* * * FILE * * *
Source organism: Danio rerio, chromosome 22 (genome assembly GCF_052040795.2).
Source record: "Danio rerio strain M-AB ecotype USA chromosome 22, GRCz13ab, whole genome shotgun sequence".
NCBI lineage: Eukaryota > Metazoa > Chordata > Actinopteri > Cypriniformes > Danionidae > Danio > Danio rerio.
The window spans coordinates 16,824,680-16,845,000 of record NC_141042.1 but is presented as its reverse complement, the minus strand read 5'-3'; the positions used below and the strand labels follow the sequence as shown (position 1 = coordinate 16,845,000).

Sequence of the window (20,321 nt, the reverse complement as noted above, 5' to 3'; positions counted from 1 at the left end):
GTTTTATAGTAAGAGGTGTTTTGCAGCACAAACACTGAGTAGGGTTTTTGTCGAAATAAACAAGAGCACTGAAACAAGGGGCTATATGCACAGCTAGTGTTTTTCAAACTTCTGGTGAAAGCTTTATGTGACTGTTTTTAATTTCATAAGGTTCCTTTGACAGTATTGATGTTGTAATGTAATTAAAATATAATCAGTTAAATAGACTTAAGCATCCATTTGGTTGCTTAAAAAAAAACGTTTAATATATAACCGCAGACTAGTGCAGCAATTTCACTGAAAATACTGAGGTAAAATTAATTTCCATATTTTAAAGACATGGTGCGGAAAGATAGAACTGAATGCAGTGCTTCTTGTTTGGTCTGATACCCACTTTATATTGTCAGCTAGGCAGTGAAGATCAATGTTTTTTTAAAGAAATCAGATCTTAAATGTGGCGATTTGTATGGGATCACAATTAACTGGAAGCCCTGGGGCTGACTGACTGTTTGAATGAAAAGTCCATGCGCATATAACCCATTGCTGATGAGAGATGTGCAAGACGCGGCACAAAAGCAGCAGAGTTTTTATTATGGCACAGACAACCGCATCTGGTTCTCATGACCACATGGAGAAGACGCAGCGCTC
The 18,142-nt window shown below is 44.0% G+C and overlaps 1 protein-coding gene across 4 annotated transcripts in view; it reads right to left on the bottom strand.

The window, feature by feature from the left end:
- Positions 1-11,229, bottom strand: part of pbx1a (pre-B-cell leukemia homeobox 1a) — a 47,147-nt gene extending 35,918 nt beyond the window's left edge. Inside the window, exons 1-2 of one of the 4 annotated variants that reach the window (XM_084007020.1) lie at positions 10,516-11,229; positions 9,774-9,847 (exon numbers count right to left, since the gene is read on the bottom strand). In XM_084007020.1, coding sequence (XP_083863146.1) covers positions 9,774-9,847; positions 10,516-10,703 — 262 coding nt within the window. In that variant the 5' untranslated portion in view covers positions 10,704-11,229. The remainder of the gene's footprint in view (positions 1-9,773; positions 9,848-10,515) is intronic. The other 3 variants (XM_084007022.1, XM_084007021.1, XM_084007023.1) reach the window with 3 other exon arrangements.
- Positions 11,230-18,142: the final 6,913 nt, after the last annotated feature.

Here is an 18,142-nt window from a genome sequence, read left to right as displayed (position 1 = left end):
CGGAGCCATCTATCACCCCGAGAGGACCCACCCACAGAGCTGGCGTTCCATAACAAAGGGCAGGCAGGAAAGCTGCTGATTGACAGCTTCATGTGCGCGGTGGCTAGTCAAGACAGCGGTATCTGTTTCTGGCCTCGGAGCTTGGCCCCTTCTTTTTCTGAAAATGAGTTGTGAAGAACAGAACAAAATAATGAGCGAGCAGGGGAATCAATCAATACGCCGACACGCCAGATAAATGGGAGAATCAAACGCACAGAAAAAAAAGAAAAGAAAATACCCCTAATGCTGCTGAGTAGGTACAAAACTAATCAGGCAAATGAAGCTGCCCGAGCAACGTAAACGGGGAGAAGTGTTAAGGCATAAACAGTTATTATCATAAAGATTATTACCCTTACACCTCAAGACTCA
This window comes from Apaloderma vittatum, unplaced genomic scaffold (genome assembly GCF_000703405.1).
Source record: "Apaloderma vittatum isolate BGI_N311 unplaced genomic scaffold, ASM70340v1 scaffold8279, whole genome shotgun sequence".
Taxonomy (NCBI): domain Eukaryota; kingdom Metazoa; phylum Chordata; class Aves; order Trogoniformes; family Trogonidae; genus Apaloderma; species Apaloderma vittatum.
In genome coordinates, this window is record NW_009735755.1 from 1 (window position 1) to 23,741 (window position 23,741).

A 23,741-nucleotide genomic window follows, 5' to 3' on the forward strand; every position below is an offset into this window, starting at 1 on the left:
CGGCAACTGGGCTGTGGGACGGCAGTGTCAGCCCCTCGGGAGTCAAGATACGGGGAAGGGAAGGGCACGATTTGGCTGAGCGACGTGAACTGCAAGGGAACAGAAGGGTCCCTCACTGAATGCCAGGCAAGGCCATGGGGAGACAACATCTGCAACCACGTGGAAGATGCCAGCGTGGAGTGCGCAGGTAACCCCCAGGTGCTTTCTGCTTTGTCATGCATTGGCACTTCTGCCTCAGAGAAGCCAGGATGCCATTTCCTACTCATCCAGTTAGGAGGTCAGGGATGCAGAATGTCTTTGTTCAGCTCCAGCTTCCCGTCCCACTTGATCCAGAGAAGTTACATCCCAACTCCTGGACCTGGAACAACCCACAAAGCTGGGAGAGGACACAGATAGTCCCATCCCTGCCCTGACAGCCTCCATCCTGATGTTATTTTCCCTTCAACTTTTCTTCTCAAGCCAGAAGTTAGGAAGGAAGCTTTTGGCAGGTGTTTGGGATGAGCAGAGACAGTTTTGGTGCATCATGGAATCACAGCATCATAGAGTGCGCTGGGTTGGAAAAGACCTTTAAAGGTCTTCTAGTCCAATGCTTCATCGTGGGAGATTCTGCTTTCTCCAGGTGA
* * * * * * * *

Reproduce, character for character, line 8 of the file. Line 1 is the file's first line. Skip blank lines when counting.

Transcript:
The window, feature by feature from the left end: